Study provides insights into how Zika virus suppresses the host immune system

August 12, 2020

RIVERSIDE, Calif -- A research team led by scientists at the University of California, Riverside, has outlined how the Zika virus, which constituted an epidemic threat in 2016, suppresses the immune system of its host.

The Zika virus, or ZIKV, spreads through mosquito bites and sexual intercourse. Currently, no approved vaccine or antivirals against ZIKV exist.

"Suppressing host immunity is a common strategy employed by viruses to achieve successful infection," said Jikui Song, a professor of biochemistry at UCR, who co-led the study. "Our work provides valuable structural and functional information on the interaction between ZIKV and its host and offers a framework for the development of vaccines and antivirals."

The study appears in Nature Structural & Molecular Biology.

Song explained the steps involved in suppressing the host immune response. ZIKV encounters the first line of defense by way of a type I interferon, or IFN, response in the host. Secreted by infected cells, IFNs are natural substances that help the host's immune system fight infection. Once ZIKV infects the cell, it presents a nonstructural protein, NS5, which interacts with a key player in the type I IFN pathway: the STAT2 protein. The interaction between ZIKV NS5 and STAT2 degrades STAT2, which inhibits the type I IFN response.

The research involved first solving the crystal structure of a complex between a large fragment of ZIKV NS5 and STAT2. This crystal structure guided the researchers in solving the cryo-EM structure of ZIKV NS5 and STAT2, which then led them to come up with a model for how ZIKV NS5 suppresses human STAT2.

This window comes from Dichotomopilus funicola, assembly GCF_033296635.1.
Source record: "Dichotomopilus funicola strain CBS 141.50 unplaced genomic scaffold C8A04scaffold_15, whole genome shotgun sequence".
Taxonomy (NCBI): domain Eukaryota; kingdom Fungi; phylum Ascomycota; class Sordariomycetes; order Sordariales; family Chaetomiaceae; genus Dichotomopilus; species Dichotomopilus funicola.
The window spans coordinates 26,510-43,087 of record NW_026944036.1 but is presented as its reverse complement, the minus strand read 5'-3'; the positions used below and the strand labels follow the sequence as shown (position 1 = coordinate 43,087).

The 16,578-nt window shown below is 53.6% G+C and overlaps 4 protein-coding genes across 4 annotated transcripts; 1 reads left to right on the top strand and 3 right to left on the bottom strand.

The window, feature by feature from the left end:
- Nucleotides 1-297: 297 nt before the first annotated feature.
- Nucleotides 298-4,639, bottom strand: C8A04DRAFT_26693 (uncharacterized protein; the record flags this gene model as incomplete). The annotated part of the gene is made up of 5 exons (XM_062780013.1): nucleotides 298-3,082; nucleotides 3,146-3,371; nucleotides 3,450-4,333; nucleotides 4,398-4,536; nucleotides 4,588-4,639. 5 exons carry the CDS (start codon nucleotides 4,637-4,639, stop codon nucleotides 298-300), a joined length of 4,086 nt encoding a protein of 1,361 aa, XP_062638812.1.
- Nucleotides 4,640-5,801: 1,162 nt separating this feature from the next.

"Understanding the interaction, at the molecular level, between ZIKV NS5 and the host immune factor STAT2, opens up a new window for the rational design of live attenuated vaccines and antivirals" said study co-leader Rong Hai, an assistant professor of virology at UCR. "Targeting the virus-host interaction may also provide an important approach for drug development against SARS-CoV-2, the virus that causes COVID-19."

The researchers also generated a panel of mutant ZIKV viruses.

"To our knowledge, these are the first NS5-based ZIKV mutants, which have the potential to be used as live attenuated ZIKV vaccines," Hai said.

Next, the researchers will work on the structure and function of SARS-CoV-2 proteins to identify new targets against COVID-19.
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Song and Hai were joined in the study by Z. Hong Zhou at UCLA, also a senior author of the research paper. Other coauthors include UCR's Boxiao Wang and Stephanie Thurmond. Kang Zhou at UCLA and Maria T. Sánchez-Aparicio at the Icahn School of Medicine at Mount Sinai share co-first authorship with Wang and Thurmond.

Song was supported by a grant from the National Institutes of Health, or NIH, and a University of California Cancer Research Coordinating Committee Faculty Seed Grant. A second NIH grant funded both Song and Hai.

The research paper is titled "Structural basis for STAT2 suppression by flavivirus NS5."

The University of California, Riverside (http://www.ucr.edu) is a doctoral research university, a living laboratory for groundbreaking exploration of issues critical to Inland Southern California, the state and communities around the world. Reflecting California's diverse culture, UCR's enrollment is more than 24,000 students. The campus opened a medical school in 2013 and has reached the heart of the Coachella Valley by way of the UCR Palm Desert Center. The campus has an annual statewide economic impact of almost $2 billion. To learn more, email news@ucr.edu.

University of California - Riverside

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